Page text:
Real Art Ways
56 Arbor St., Hartford, (860) 232-1006Eric Gottesman: Tinsae
Opening July 21, 2011.
Opening reception; Thurs., July 21, 6—8 p.m. as part of Creative Cocktail Hour. Admission is $10/$5 Real Art Ways members.
Real Art Ways presents an exhibition by Eric Gottesman
that explores the life of a teenager in Ethiopia, Tinsae Muluneh
, who the artist has known since 2004. The exhibition, which contains photos and videos created by both Eric Gottesman and Tinsae Muluneh, is a portrait of Tinsae and an examination of the artist-subject relationship.
An opening reception on Thurs., July 21 from 6—8 p.m. will be held as part of Creative Cocktail Hour, Real Art Ways' monthly third Thursday gathering. Creative Cocktail Hour is from 6—10 p.m. Admission is $10/$5 Real Art Ways members.
In 1999, Eric Gottesman
began working with a group of children whose parents died of AIDS in one neighborhood in Addis Ababa, Ethiopia. The group, which now identifies as an art collective under the name Sudden Flowers
, produces photographs, videos, local installations and performances that they display around their Addis Ababa neighborhood and throughout Ethiopia in a series of portable exhibits.
Tinsae Muluneh, the subject of the exhibition, is a member of Sudden Flowers. The projects he and Gottesman created together address the trauma he endured after his parents died and the stigma of being an orphan. A voracious student, Tinsae Muluneh consistently ranks first in his class and will likely study at university next year.
The exhibition room, which contains a circular wall, displays some of the multiple layers of Tinsae's life. The outer walls are explorations of Tinsae as an individual - his fears, desires, dreams and experiences. Inside the circular wall, which represents both a lens and an Ethiopian coffee ceremony, viewers learn more about Tinsae's community.
This is the third in a series of biographical/autobiographical exhibitions that profile individual members of Sudden Flowers with whom Eric Gottesman has collaborated.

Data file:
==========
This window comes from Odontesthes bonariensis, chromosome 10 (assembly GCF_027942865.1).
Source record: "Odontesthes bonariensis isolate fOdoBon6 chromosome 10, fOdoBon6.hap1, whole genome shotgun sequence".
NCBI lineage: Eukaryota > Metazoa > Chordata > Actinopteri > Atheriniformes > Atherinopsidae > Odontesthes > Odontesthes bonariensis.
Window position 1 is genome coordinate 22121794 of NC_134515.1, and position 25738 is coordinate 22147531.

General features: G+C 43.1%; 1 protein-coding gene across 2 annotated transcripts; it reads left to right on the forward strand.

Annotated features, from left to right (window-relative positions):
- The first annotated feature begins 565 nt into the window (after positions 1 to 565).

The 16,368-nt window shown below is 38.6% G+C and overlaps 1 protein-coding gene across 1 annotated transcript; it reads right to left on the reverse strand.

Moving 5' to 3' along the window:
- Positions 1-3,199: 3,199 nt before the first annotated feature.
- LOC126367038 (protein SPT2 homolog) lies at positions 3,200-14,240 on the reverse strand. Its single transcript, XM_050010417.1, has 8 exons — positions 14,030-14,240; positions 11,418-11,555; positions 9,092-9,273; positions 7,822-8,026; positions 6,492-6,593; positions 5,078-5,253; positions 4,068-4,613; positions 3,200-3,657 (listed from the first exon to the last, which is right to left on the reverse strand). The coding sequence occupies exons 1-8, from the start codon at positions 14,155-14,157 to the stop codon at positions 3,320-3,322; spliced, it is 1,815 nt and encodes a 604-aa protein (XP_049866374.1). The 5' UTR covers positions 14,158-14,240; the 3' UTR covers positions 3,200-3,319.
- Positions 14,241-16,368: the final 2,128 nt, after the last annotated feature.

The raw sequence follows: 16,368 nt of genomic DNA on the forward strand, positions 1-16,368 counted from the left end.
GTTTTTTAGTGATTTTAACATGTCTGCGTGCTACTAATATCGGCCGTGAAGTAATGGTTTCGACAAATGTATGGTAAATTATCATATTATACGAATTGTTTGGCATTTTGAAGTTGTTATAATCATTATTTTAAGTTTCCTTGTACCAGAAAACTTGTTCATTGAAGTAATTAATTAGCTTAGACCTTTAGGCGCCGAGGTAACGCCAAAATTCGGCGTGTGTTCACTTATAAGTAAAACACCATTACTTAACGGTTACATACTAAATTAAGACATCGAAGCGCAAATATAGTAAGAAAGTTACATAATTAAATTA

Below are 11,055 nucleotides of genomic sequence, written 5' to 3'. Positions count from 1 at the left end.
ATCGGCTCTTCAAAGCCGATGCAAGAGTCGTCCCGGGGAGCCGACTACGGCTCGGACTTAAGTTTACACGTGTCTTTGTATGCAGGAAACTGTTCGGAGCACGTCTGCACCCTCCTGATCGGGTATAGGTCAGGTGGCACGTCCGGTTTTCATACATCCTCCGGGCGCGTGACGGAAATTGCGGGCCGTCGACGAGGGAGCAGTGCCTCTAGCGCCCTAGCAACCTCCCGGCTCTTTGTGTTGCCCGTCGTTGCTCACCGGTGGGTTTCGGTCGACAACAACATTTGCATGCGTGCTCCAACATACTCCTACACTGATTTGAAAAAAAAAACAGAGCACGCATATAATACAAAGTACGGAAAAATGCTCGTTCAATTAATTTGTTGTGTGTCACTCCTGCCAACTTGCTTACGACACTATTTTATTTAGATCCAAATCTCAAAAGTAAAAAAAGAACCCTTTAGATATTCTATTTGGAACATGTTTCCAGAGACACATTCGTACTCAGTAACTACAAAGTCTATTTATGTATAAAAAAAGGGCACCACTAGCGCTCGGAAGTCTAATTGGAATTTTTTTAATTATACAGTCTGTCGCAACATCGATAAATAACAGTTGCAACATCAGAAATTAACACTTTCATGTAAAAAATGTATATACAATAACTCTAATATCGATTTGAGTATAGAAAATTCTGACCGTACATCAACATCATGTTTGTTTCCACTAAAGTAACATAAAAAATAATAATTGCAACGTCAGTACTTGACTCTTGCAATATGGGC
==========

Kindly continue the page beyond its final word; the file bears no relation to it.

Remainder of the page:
Gottesman says that the exhibition raises questions about representation, collaboration, difference and transgression. "When images are made with another person in another place, how can my installation of the work retrieve the context in which the work was originally made? Put another way by American artist and AIDS activist Gregg Bordowitz
, is intimacy 'the reconciliation of foreignness and habit?'"
In July Real Art Ways is also featuring two musical events highlighting Ethiopia. Ethiopian-American singer and songwriter Meklit Hadero
performed on Wed., July 13. On Fri., July 29 Real Art Ways presents a concert of unique interpretations of classic Ethiopian pop music from Debo Band
with special guests Fendika
About Eric Gottesman
Eric Gottesman studied law and politics and worked for a time in the office of the Chief Justice of the United States of America. He is now a collaborative artist and teacher working with photography, video, installation and performance. For the last ten years, he has been working with Sudden Flowers, an art collective in Addis Ababa, Ethiopia that he co-founded.
Gottesman has upcoming solo shows at TPW Gallery in Toronto (part of the 2011 Contact Photo Festival) and the Addison Gallery of American Art in Andover, Mass (September 2012, with Wendy Ewald
). His work is in the collections of the Museum of Fine Arts, Boston, Johnson & Johnson Collection and various universities. His work has been supported by the Open Society Institute, the Opportunity Fund, and the Center for Documentary Studies at Duke.
He is the winner of the 2011 Apex Art Franchise Award, a 2009-2010 Fulbright Fellow in Art, a 2009 Massachusetts Cultural Council Artist Fellow, a 2008-2009 Aaron Siskind Foundation Fellow, and a recipient of the 2009 Artadia Award. His first book May the Finest in the World Always Accompany You!
will be published in 2011. He is invited to be the Artist-in-Residence at Amherst College in Spring 2012.
Labels: Eric Gottesman, Gregg Bordowitz, Real Art Ways, Tinsae Muluneh, Wendy Ewald